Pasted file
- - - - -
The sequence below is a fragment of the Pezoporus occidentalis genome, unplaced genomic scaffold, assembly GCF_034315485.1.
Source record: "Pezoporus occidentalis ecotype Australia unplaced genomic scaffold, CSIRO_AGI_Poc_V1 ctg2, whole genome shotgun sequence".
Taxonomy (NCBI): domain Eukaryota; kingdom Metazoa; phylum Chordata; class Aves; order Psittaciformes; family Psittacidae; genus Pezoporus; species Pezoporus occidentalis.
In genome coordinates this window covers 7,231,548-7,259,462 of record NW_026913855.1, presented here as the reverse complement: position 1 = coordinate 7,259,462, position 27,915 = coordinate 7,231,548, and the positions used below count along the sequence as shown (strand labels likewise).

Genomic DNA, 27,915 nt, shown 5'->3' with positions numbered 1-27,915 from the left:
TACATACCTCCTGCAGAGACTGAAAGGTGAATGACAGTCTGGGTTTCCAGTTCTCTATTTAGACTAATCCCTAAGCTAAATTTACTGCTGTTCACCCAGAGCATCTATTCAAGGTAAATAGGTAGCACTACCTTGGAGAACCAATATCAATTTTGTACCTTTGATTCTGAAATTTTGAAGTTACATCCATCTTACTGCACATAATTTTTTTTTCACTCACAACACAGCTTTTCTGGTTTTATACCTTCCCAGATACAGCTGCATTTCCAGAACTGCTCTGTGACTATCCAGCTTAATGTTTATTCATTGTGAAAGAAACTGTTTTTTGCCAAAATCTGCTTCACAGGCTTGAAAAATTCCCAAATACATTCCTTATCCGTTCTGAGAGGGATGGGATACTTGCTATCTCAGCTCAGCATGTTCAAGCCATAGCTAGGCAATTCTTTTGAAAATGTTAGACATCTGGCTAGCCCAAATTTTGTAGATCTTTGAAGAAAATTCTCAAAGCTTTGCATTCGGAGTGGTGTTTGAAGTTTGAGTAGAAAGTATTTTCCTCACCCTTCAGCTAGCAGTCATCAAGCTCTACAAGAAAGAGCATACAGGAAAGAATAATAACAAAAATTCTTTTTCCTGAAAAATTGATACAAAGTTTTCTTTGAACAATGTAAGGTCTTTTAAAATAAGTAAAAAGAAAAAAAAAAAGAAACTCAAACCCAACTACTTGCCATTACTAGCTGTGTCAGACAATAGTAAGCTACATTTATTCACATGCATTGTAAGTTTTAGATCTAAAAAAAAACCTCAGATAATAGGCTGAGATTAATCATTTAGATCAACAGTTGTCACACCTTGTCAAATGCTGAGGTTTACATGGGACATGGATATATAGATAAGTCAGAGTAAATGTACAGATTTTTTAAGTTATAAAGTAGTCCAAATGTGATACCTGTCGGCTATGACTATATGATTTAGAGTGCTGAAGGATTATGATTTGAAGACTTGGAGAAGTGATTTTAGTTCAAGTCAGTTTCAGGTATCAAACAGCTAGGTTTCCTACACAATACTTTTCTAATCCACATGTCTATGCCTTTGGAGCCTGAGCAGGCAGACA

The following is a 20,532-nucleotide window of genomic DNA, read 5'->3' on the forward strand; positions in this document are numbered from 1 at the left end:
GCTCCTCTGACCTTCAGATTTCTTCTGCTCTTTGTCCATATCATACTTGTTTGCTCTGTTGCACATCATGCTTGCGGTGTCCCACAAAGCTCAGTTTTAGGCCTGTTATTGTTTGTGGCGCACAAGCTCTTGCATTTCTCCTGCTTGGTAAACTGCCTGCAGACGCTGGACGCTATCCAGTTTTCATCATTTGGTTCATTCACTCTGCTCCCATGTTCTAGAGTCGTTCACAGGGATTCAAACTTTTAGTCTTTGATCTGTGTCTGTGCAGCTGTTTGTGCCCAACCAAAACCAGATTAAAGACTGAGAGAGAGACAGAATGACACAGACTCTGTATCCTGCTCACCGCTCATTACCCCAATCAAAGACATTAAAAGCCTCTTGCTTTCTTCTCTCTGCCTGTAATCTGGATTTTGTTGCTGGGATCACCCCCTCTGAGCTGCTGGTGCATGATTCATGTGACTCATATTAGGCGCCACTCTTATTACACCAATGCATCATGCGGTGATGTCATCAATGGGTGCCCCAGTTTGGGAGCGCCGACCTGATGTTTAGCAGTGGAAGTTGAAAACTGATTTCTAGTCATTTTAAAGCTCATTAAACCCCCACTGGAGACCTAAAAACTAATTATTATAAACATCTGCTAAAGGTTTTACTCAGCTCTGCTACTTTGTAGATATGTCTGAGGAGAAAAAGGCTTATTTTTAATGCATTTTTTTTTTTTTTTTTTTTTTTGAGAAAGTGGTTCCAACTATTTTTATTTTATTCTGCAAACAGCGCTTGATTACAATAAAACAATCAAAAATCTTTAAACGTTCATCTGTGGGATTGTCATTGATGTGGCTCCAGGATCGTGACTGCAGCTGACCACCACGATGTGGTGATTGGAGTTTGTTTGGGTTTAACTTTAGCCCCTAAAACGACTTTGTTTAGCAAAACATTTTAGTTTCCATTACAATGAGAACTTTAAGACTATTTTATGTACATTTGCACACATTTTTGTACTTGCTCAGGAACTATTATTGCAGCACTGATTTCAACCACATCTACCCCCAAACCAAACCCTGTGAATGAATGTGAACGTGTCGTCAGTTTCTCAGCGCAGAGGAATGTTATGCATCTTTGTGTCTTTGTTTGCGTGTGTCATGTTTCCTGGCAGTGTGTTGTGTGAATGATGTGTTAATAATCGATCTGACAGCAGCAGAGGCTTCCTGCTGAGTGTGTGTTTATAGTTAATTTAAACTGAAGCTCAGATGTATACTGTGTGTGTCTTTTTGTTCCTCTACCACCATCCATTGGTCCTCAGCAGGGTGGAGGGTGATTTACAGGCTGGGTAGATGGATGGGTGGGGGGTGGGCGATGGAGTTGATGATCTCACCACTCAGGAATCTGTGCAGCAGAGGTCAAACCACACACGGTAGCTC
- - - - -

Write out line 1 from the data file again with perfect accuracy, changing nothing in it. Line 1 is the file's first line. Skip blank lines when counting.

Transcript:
The sequence below is a fragment of the Pezoporus occidentalis genome, unplaced genomic scaffold, assembly GCF_034315485.1.